Changes in Redox Status of Cerebral Cytochrome Oxidase during Periods of Hypoperfusion in Patients Undergoing Cardiopulmonary Bypass
Cognitive impairment is a well-recognised complication following cardiac surgery. Even though major advances in anaesthetic, perfusion and surgical techniques have significantly reduced morbidity and mortality rates1, recent studies have found cognitive impairment was prevalent in as many as 53% patients at discharge following coronary artery bypass grafting (CABG)2. The aetiology of cognitive impairment is complex, with many contributory factors. The primary cause of neurological injury is the occurrence of global or focal cerebral ischaemia. Numerous studies have been undertaken to minimise incidence of cerebral ischaemia, the majority of which have been in animal models. Cooling has long been used for protection of the brain and heart during cardiopulmonary bypass (CPB)3. Decreasing the metabolic rate by cooling to hypothermia reduces the metabolic demand, and therefore reduces the likelihood of a mismatch between oxygen supply and demand. Recent studies have suggested that increasing the period of cooling on CPB before instituting deep hypothermic circulatory arrest (DHCA), cooling the head with ice packs and introducing short periods of intermittent reperfusion during DHCA could reduce cerebral injury4. However, recent concerns have been raised about the potential harmful effects of re-warming on neurological outcome following hypothermia. An increase in brain temperature of 0.5–2.0 °C at the time, or immediately after an ischaemic insult can significantly affect neurological outcome5.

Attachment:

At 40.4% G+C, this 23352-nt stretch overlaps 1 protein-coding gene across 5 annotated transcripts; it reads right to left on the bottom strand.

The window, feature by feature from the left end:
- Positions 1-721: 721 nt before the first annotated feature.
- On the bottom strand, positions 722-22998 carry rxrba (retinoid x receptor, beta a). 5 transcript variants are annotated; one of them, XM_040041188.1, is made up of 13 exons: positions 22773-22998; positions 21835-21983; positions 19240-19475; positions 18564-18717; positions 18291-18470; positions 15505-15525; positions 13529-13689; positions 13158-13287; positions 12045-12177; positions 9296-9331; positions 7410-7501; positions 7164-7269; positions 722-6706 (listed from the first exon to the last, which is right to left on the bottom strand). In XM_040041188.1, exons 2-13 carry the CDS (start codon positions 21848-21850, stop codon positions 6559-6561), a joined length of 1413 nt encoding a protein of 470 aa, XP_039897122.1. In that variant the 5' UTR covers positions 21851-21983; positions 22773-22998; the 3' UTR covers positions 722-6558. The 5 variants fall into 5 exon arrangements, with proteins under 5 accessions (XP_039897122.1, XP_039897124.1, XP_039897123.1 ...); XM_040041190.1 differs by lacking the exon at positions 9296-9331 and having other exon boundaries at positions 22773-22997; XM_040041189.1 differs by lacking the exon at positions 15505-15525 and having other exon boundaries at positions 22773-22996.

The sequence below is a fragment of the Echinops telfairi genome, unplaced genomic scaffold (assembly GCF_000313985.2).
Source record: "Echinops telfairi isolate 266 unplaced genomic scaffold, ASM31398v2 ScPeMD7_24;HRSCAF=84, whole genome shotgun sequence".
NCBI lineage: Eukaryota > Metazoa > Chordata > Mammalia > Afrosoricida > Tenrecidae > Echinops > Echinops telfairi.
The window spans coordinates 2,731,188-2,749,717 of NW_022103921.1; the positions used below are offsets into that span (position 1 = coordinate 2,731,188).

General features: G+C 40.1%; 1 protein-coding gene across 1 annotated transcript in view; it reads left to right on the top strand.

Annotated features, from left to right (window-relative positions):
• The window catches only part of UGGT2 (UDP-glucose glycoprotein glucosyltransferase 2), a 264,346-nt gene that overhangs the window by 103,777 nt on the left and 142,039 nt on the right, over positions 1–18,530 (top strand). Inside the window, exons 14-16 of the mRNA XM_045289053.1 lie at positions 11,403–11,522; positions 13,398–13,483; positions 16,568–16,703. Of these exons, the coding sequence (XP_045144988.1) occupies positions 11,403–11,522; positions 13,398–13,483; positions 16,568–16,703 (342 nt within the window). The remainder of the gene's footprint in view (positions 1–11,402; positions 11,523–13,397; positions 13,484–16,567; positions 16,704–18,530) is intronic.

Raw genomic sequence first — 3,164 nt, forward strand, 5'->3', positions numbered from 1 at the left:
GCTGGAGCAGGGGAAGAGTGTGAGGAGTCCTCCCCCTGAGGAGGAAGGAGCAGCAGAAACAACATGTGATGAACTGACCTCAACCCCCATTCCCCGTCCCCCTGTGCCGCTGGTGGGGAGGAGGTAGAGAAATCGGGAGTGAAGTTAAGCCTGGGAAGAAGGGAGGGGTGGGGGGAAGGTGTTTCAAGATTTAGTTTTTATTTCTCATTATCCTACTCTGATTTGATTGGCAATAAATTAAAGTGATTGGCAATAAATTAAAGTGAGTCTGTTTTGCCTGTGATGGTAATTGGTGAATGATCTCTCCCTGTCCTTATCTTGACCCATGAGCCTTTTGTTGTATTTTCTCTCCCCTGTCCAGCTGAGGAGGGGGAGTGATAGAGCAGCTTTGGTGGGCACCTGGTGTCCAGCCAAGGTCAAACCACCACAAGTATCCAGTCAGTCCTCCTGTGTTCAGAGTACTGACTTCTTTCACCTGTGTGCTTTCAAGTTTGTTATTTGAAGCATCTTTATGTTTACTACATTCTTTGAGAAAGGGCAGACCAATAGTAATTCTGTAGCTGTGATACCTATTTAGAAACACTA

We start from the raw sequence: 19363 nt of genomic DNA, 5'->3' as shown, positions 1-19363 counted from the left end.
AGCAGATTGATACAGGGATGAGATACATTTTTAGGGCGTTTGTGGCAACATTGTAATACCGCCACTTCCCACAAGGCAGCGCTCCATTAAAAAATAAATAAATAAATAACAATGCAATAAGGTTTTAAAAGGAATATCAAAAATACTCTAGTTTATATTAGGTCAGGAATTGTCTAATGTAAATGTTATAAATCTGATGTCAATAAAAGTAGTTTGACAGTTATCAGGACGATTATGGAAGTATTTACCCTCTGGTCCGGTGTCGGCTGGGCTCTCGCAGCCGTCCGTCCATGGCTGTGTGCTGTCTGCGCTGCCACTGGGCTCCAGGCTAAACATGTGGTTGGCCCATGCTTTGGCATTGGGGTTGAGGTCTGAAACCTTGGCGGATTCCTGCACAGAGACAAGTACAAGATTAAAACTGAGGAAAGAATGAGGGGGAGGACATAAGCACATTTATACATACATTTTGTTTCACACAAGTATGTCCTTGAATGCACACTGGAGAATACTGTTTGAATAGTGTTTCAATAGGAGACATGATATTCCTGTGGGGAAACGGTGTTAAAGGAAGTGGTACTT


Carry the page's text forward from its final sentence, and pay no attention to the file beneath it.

KeywordsCerebral Ischaemia Cardiopulmonary Bypass Near Infrared Spectroscopy Deep Hypothermic Circulatory Arrest NIRS Measurement
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